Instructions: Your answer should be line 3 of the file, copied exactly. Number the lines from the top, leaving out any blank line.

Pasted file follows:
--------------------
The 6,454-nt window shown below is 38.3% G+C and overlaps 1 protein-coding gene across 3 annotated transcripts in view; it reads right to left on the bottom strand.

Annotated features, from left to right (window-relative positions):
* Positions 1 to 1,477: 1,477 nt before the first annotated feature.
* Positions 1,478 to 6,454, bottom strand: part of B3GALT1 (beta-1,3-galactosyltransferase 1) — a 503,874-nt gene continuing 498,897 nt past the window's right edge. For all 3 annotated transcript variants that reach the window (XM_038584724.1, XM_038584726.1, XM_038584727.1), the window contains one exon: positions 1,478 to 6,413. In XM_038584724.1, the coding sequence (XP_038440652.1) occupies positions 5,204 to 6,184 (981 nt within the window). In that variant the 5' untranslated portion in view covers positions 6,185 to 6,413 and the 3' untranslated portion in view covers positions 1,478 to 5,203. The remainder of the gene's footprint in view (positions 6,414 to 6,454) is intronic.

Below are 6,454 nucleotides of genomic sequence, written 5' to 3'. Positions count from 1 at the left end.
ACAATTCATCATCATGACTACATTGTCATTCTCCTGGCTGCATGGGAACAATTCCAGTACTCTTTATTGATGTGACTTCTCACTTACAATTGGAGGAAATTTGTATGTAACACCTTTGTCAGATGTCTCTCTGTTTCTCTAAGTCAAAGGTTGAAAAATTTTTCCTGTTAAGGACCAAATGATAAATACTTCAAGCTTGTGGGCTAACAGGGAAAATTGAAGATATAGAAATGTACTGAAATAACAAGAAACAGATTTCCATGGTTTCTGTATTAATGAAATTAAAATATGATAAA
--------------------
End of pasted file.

* Positions 1 to 1,477: 1,477 nt before the first annotated feature.